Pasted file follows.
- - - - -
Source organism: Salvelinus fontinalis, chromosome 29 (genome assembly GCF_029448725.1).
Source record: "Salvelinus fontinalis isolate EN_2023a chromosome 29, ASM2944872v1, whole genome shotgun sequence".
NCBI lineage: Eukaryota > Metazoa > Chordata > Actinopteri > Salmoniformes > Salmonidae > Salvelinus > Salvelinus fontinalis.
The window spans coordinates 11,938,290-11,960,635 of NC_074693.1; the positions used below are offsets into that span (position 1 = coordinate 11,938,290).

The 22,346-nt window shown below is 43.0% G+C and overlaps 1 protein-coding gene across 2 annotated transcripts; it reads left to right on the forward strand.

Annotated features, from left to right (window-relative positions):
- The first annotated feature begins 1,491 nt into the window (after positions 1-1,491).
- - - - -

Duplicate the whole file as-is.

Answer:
Source organism: Salvelinus fontinalis, chromosome 29 (genome assembly GCF_029448725.1).
Source record: "Salvelinus fontinalis isolate EN_2023a chromosome 29, ASM2944872v1, whole genome shotgun sequence".
NCBI lineage: Eukaryota > Metazoa > Chordata > Actinopteri > Salmoniformes > Salmonidae > Salvelinus > Salvelinus fontinalis.
The window spans coordinates 11,938,290-11,960,635 of NC_074693.1; the positions used below are offsets into that span (position 1 = coordinate 11,938,290).

The 22,346-nt window shown below is 43.0% G+C and overlaps 1 protein-coding gene across 2 annotated transcripts; it reads left to right on the forward strand.

Annotated features, from left to right (window-relative positions):
- The first annotated feature begins 1,491 nt into the window (after positions 1-1,491).